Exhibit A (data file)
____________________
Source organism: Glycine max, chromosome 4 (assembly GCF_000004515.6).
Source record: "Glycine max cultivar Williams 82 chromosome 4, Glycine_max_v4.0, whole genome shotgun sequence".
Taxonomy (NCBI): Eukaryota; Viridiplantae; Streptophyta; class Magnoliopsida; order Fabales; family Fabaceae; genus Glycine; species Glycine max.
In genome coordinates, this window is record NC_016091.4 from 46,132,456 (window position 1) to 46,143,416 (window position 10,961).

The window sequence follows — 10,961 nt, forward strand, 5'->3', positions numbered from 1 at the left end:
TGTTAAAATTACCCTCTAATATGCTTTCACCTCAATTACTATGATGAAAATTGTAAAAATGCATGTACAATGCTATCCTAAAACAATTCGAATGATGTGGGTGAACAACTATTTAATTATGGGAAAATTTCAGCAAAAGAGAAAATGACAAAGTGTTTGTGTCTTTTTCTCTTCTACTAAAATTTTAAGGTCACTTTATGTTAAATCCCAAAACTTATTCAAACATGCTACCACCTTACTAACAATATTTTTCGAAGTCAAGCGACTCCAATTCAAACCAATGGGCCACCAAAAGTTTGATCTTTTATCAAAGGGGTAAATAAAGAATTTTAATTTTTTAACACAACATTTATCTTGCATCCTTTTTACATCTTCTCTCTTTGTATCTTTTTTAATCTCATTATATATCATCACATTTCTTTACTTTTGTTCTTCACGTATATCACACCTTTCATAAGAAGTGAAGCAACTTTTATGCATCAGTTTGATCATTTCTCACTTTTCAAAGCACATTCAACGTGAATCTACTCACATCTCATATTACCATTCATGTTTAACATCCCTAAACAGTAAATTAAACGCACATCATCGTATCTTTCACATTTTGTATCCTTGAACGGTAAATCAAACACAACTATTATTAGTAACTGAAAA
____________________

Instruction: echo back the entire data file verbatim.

Source organism: Glycine max, chromosome 4 (assembly GCF_000004515.6).
Source record: "Glycine max cultivar Williams 82 chromosome 4, Glycine_max_v4.0, whole genome shotgun sequence".
Taxonomy (NCBI): Eukaryota; Viridiplantae; Streptophyta; class Magnoliopsida; order Fabales; family Fabaceae; genus Glycine; species Glycine max.
In genome coordinates, this window is record NC_016091.4 from 46,132,456 (window position 1) to 46,143,416 (window position 10,961).

The window sequence follows — 10,961 nt, forward strand, 5'->3', positions numbered from 1 at the left end:
TGTTAAAATTACCCTCTAATATGCTTTCACCTCAATTACTATGATGAAAATTGTAAAAATGCATGTACAATGCTATCCTAAAACAATTCGAATGATGTGGGTGAACAACTATTTAATTATGGGAAAATTTCAGCAAAAGAGAAAATGACAAAGTGTTTGTGTCTTTTTCTCTTCTACTAAAATTTTAAGGTCACTTTATGTTAAATCCCAAAACTTATTCAAACATGCTACCACCTTACTAACAATATTTTTCGAAGTCAAGCGACTCCAATTCAAACCAATGGGCCACCAAAAGTTTGATCTTTTATCAAAGGGGTAAATAAAGAATTTTAATTTTTTAACACAACATTTATCTTGCATCCTTTTTACATCTTCTCTCTTTGTATCTTTTTTAATCTCATTATATATCATCACATTTCTTTACTTTTGTTCTTCACGTATATCACACCTTTCATAAGAAGTGAAGCAACTTTTATGCATCAGTTTGATCATTTCTCACTTTTCAAAGCACATTCAACGTGAATCTACTCACATCTCATATTACCATTCATGTTTAACATCCCTAAACAGTAAATTAAACGCACATCATCGTATCTTTCACATTTTGTATCCTTGAACGGTAAATCAAACACAACTATTATTAGTAACTGAAAA